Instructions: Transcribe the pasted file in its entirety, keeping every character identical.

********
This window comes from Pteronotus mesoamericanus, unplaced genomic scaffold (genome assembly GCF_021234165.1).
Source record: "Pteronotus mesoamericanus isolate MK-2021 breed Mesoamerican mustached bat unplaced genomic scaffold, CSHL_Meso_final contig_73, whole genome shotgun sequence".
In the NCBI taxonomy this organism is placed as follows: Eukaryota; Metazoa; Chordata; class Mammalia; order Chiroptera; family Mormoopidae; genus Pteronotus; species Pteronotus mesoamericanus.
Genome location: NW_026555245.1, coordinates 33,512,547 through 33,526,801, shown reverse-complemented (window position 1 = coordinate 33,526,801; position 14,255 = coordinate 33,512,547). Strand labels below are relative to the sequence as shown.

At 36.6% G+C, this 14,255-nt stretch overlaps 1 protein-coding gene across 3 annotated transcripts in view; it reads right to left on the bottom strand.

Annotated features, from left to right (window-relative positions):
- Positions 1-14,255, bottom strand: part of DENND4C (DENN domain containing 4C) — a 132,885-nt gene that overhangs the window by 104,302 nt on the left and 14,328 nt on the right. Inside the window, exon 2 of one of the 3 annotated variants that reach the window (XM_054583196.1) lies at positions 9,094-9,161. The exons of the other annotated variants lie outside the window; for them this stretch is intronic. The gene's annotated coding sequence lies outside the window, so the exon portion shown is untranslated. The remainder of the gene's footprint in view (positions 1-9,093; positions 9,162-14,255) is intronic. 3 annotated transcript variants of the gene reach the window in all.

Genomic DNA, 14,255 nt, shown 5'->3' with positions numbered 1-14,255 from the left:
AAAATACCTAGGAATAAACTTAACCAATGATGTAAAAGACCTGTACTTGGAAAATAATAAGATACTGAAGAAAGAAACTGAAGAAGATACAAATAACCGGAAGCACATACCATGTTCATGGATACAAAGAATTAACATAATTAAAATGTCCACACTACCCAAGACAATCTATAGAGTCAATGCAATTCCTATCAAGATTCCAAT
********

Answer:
This window comes from Pteronotus mesoamericanus, unplaced genomic scaffold (genome assembly GCF_021234165.1).
Source record: "Pteronotus mesoamericanus isolate MK-2021 breed Mesoamerican mustached bat unplaced genomic scaffold, CSHL_Meso_final contig_73, whole genome shotgun sequence".
In the NCBI taxonomy this organism is placed as follows: Eukaryota; Metazoa; Chordata; class Mammalia; order Chiroptera; family Mormoopidae; genus Pteronotus; species Pteronotus mesoamericanus.
Genome location: NW_026555245.1, coordinates 33,512,547 through 33,526,801, shown reverse-complemented (window position 1 = coordinate 33,526,801; position 14,255 = coordinate 33,512,547). Strand labels below are relative to the sequence as shown.

At 36.6% G+C, this 14,255-nt stretch overlaps 1 protein-coding gene across 3 annotated transcripts in view; it reads right to left on the bottom strand.

Annotated features, from left to right (window-relative positions):
- Positions 1-14,255, bottom strand: part of DENND4C (DENN domain containing 4C) — a 132,885-nt gene that overhangs the window by 104,302 nt on the left and 14,328 nt on the right. Inside the window, exon 2 of one of the 3 annotated variants that reach the window (XM_054583196.1) lies at positions 9,094-9,161. The exons of the other annotated variants lie outside the window; for them this stretch is intronic. The gene's annotated coding sequence lies outside the window, so the exon portion shown is untranslated. The remainder of the gene's footprint in view (positions 1-9,093; positions 9,162-14,255) is intronic. 3 annotated transcript variants of the gene reach the window in all.

Genomic DNA, 14,255 nt, shown 5'->3' with positions numbered 1-14,255 from the left:
AAAATACCTAGGAATAAACTTAACCAATGATGTAAAAGACCTGTACTTGGAAAATAATAAGATACTGAAGAAAGAAACTGAAGAAGATACAAATAACCGGAAGCACATACCATGTTCATGGATACAAAGAATTAACATAATTAAAATGTCCACACTACCCAAGACAATCTATAGAGTCAATGCAATTCCTATCAAGATTCCAAT